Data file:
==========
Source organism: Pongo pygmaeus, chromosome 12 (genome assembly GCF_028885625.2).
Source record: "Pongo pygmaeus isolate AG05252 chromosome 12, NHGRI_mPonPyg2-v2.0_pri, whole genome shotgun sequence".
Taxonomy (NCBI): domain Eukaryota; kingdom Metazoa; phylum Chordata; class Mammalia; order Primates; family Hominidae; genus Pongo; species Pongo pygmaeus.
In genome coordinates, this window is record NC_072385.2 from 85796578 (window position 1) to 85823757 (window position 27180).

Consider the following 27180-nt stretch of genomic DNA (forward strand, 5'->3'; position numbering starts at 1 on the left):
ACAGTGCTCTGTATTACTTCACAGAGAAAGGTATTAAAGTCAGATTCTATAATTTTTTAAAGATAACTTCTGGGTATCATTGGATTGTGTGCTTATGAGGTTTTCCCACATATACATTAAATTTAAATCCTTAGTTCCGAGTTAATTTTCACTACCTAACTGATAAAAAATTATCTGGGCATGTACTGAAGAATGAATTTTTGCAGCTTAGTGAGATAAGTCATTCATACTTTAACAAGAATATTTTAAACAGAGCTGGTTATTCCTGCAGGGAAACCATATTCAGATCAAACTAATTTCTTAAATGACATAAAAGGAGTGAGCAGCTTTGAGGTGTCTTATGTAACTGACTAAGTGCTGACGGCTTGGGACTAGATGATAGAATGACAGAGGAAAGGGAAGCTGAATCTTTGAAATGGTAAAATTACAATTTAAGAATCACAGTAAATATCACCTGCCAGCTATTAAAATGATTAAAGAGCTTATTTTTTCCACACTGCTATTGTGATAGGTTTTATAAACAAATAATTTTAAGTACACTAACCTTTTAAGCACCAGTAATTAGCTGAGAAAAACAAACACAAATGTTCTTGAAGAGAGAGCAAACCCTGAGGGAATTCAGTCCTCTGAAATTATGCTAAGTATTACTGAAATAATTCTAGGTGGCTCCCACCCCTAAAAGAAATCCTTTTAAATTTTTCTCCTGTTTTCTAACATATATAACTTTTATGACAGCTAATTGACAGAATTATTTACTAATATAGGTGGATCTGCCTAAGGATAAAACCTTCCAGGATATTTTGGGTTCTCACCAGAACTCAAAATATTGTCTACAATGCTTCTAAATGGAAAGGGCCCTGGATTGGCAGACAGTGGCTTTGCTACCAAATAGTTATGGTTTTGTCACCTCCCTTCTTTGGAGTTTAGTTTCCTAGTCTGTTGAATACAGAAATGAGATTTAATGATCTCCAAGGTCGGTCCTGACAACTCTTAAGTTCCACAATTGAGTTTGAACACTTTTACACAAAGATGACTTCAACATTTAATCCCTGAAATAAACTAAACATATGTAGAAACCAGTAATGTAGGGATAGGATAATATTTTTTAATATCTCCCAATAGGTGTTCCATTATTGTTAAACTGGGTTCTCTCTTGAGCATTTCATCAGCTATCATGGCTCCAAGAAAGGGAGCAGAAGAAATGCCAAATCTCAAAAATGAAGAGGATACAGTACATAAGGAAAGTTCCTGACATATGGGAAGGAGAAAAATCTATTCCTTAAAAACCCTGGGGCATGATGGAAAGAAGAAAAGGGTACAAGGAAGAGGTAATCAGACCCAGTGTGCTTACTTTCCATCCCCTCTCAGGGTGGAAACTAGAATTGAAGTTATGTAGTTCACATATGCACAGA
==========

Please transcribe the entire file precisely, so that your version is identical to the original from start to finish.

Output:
Source organism: Pongo pygmaeus, chromosome 12 (genome assembly GCF_028885625.2).
Source record: "Pongo pygmaeus isolate AG05252 chromosome 12, NHGRI_mPonPyg2-v2.0_pri, whole genome shotgun sequence".
Taxonomy (NCBI): domain Eukaryota; kingdom Metazoa; phylum Chordata; class Mammalia; order Primates; family Hominidae; genus Pongo; species Pongo pygmaeus.
In genome coordinates, this window is record NC_072385.2 from 85796578 (window position 1) to 85823757 (window position 27180).

Consider the following 27180-nt stretch of genomic DNA (forward strand, 5'->3'; position numbering starts at 1 on the left):
ACAGTGCTCTGTATTACTTCACAGAGAAAGGTATTAAAGTCAGATTCTATAATTTTTTAAAGATAACTTCTGGGTATCATTGGATTGTGTGCTTATGAGGTTTTCCCACATATACATTAAATTTAAATCCTTAGTTCCGAGTTAATTTTCACTACCTAACTGATAAAAAATTATCTGGGCATGTACTGAAGAATGAATTTTTGCAGCTTAGTGAGATAAGTCATTCATACTTTAACAAGAATATTTTAAACAGAGCTGGTTATTCCTGCAGGGAAACCATATTCAGATCAAACTAATTTCTTAAATGACATAAAAGGAGTGAGCAGCTTTGAGGTGTCTTATGTAACTGACTAAGTGCTGACGGCTTGGGACTAGATGATAGAATGACAGAGGAAAGGGAAGCTGAATCTTTGAAATGGTAAAATTACAATTTAAGAATCACAGTAAATATCACCTGCCAGCTATTAAAATGATTAAAGAGCTTATTTTTTCCACACTGCTATTGTGATAGGTTTTATAAACAAATAATTTTAAGTACACTAACCTTTTAAGCACCAGTAATTAGCTGAGAAAAACAAACACAAATGTTCTTGAAGAGAGAGCAAACCCTGAGGGAATTCAGTCCTCTGAAATTATGCTAAGTATTACTGAAATAATTCTAGGTGGCTCCCACCCCTAAAAGAAATCCTTTTAAATTTTTCTCCTGTTTTCTAACATATATAACTTTTATGACAGCTAATTGACAGAATTATTTACTAATATAGGTGGATCTGCCTAAGGATAAAACCTTCCAGGATATTTTGGGTTCTCACCAGAACTCAAAATATTGTCTACAATGCTTCTAAATGGAAAGGGCCCTGGATTGGCAGACAGTGGCTTTGCTACCAAATAGTTATGGTTTTGTCACCTCCCTTCTTTGGAGTTTAGTTTCCTAGTCTGTTGAATACAGAAATGAGATTTAATGATCTCCAAGGTCGGTCCTGACAACTCTTAAGTTCCACAATTGAGTTTGAACACTTTTACACAAAGATGACTTCAACATTTAATCCCTGAAATAAACTAAACATATGTAGAAACCAGTAATGTAGGGATAGGATAATATTTTTTAATATCTCCCAATAGGTGTTCCATTATTGTTAAACTGGGTTCTCTCTTGAGCATTTCATCAGCTATCATGGCTCCAAGAAAGGGAGCAGAAGAAATGCCAAATCTCAAAAATGAAGAGGATACAGTACATAAGGAAAGTTCCTGACATATGGGAAGGAGAAAAATCTATTCCTTAAAAACCCTGGGGCATGATGGAAAGAAGAAAAGGGTACAAGGAAGAGGTAATCAGACCCAGTGTGCTTACTTTCCATCCCCTCTCAGGGTGGAAACTAGAATTGAAGTTATGTAGTTCACATATGCACAGA